Can cereal get its groove back?

As consumers stray to other options, can changing perceptions and new strategies revamp a stale cereal category?

P008585_Bilingual_3D_RightThis story appears in the September 2015 issue of strategy.

The cereal aisle in Metro tells a collection of tales – from aggressive pricing and nutrition promises to familiar cartoon characters. I’m here under the guise of research, but I’m also picking up sugary cereal, which harkens back to the days when my brother and I, in our infinite kid wisdom, would try to eat as much of it at once (because it was a treat, not an everyday option) so the other ended up with less.

Tapping into the nostalgia millennials hold for these brands is among the strategies traditional breakfast cereal companies are employing in an effort to breathe new life into a mature category that has been feeling the squeeze from many fronts.

The category in Canada is sluggish, according to data from Euromonitor. Breakfast cereals saw modest growth from 2011 to 2013, but dipped 1.7% between 2013 and 2014. Consumers’ desire for health and convenience are putting pressure on cereals, as they turn to alternatives.

“Competition is rising from all sides, such as fast foods like McDonald’s and Tim Hortons,” according to an executive summary of Euromonitor’s 2014 Breakfast Cereals in Canada report. “On top of that, protein-packed items such as Greek yogurt, at-home breakfast sandwiches and eggs, and protein bars remain popular and present more challenges for the breakfast cereals category.”

Among the trends hurting cereals in a 2013 U.S. report ominously called Cereal Killers: Five Trends Revolutionizing the American Breakfast is the “snackfast” phenomenon. And there’s no shortage of packaged grab-and-go options (for instance, Mondelez’s BelVita brands its biscuits specifically for the morning), with all the major cereal manufacturers diversifying into this space with offerings like bars, squares and bite-sized pieces.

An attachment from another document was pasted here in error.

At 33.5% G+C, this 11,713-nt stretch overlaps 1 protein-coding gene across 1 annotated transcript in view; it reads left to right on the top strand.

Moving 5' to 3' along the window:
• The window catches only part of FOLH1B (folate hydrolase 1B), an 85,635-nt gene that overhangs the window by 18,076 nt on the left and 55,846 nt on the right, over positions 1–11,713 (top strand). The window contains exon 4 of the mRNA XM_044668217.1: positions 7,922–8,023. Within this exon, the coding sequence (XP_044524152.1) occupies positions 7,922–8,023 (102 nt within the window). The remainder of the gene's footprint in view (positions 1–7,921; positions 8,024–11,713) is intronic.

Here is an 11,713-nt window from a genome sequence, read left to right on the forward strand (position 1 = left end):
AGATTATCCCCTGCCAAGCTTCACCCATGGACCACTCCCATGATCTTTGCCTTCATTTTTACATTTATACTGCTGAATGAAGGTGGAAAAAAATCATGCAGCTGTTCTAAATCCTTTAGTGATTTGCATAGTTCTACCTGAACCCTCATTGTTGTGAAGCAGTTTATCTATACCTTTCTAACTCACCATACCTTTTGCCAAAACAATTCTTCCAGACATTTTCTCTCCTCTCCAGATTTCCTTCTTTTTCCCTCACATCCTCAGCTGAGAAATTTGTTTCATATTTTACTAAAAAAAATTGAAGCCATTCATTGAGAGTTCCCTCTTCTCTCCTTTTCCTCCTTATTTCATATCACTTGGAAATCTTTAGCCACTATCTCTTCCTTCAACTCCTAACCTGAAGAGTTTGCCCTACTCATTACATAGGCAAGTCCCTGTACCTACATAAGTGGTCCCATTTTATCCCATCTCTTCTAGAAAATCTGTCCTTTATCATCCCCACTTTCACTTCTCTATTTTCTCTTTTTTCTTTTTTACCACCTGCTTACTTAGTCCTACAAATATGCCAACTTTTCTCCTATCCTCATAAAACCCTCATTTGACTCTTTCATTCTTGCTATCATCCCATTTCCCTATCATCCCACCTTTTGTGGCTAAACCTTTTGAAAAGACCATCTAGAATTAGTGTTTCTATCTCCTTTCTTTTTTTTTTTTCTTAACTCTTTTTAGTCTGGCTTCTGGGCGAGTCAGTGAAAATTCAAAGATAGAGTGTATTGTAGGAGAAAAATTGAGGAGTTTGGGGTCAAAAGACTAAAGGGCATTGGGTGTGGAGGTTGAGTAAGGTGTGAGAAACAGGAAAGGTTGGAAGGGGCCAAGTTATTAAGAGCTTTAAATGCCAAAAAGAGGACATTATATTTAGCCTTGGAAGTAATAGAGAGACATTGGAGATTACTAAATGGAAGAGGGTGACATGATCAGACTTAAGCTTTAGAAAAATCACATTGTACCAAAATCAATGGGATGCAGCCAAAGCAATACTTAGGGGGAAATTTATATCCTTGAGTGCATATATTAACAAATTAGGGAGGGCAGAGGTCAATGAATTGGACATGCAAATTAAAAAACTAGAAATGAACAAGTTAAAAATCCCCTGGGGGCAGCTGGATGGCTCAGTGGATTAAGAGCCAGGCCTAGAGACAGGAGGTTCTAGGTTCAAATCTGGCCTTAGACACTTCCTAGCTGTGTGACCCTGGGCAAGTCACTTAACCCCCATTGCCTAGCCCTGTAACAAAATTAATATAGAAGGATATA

Manufacturers are also stepping up their cereal game, says Jason Doolan, General Mills’ director of marketing formerly for cereal (now on snacks), which has triggered a recent rebound (tonnage sales volume for RTE cereal is up 0.4% in the 52 weeks ending June 27 compared to last year, according to Nielsen data).

“Those of us in the category are starting to sharpen our pencils, we’re bringing better news, more relevant messaging than ever before, and it’s starting to pay off.”

Cereal has taken a look in the mirror and is trying to revamp its image, with some brands shifting strategy, but can the category combat the pressures it faces, build on its recent turnaround and get its groove back?

Whistler_04ACereal’s nutrition-focused revamp

It was about a year ago when the Breakfast Cereals of Canada, working with Public and Felicity PR, launched a campaign called “What’s in the Bowl?” to tackle “consumer misperceptions about cereal.” The program from the organization that represents Kellogg, General Mills, Post Foods and Quaker offered education around ingredients and nutritional benefits through an interactive website and Facebook campaign, aiming to change perceptions, such as consumers’ top deterrent to buying or eating cereal – “too much sugar.” And this notion of “rebooting the consumer message” is a survival strategy posited by the Cereal Killers report.